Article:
Shadow Complex – 360 – Preview

E3 2009 PreviewE3 2008 GameZone Previews

It seems that games like Contra and
Metal Slug, classic side-scrolling shooters, will forever be remade as classic
side-scrolling shooters. And yet, if they’re fun to play, no one complains. That
might change now that Shadow Complex is coming. At first glance, it looks like
every other shooter out there. The characters are typical brutes, the graphics
are reminiscent of Gears of War, and everywhere you turn people are firing
weapons.

Contrary to how it may sound, this
game is not a Gears of War clone. Though the graphics are deceiving, it’s not
really in 3D. Shadow Complex is in fact an old-school-inspired 2D shooter with
bits of 3D integration. It might sound like a simple concept, but with Epic in
charge of the project, you shouldn’t be surprised to hear that the results will
blow your mind.

The core gameplay is pure
side-scrolling goodness. With machineguns, rocket launchers and handguns in your
arsenal (assuming, of course, that you find them), the basics are not at all
unexpected. Players can run while shooting, a simple but necessary feature, and
it is also possible to shoot in all directions. This goes beyond 360-degree
firing. In addition to the 2D elements, if an enemy is in the foreground or
background of a level, you can attack him just by firing in his direction.


Shadow Complex screenshots

Shadow Complex’s E3 demo illustrated
this with an introductory stage that involved an enemy helicopter from within
the background of the stage. The effects are incredibly realistic and detailed;
if you didn’t know better, you’d swear you were playing a 3D shooter. But the
controls remain in 2D. Only when attacking the helicopter does the game branch
into 3D territory. Even then the game stays true to its Contra inspiration.

Unlike Metal Slug, Shadow Complex
doesn’t bog you down with an endless array of enemies. That could change by the
time the game is released in August, but the demo featured areas that were more
about exploring than fighting. Despite this, the game never drags. Enemies were
interspersed to keep things interesting, and the environments change frequently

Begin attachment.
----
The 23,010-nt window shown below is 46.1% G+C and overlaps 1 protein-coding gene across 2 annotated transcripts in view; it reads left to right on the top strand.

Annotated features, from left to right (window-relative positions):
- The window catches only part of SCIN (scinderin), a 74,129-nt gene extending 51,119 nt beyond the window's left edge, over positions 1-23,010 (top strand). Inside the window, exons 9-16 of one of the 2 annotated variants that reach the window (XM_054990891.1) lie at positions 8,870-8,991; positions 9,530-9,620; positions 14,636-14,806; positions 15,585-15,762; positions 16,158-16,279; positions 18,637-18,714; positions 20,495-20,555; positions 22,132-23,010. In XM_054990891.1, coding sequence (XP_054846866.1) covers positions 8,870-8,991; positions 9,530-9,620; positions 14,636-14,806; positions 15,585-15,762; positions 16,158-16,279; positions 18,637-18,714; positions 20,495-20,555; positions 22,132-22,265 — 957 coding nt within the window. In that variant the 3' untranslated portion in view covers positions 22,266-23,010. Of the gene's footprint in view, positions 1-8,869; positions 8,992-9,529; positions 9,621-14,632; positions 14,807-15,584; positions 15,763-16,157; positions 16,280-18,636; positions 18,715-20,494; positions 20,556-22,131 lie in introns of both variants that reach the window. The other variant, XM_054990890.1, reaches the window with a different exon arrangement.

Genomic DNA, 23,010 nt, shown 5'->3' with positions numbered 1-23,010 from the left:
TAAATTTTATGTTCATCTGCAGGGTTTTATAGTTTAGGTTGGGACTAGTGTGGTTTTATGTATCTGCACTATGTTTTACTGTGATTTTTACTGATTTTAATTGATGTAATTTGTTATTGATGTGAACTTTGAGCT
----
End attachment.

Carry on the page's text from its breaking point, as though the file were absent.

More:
to ensure that players are never bored. One minute you’re running through a
rocky, mountainous location, and the next minute you’re crawling through air
ducts and other tight areas. There are big, wide-open locations and even a few
passageways that will remind you of the Castlevania games for the DS. Not so
much in the way they look but in the way they’re laid out, and especially in the
way the map is presented. Each level section (each room, you could say) is shown
on the map as one square, making it easy to figure out where you’ve been and
where you need to go.

The demo concluded with a large
robotic beast with thick armor and a short temper. It loves to lunge forward for
a quick attack, eliminating players that weren’t expecting his evil move.
Unfortunately, the demo was timed and I was unable to finish the boss before the
game reset itself. Being the hard-working journalist that I am, it didn’t seem
fair to let it end at that. Fine, I’ll admit – I wanted to play through the demo
again anyway. So I dove in once more…and failed a second time. After that,
Shadow Complex had yet to become tiresome. The thought of playing through those
stages a third time was not a bad one. In truth, it was something I looked
forward to. Which of course makes me wonder: if these short levels were fun to
play through twice, how many times are we going to want to play through the
entire game? I cannot wait to find out.

 


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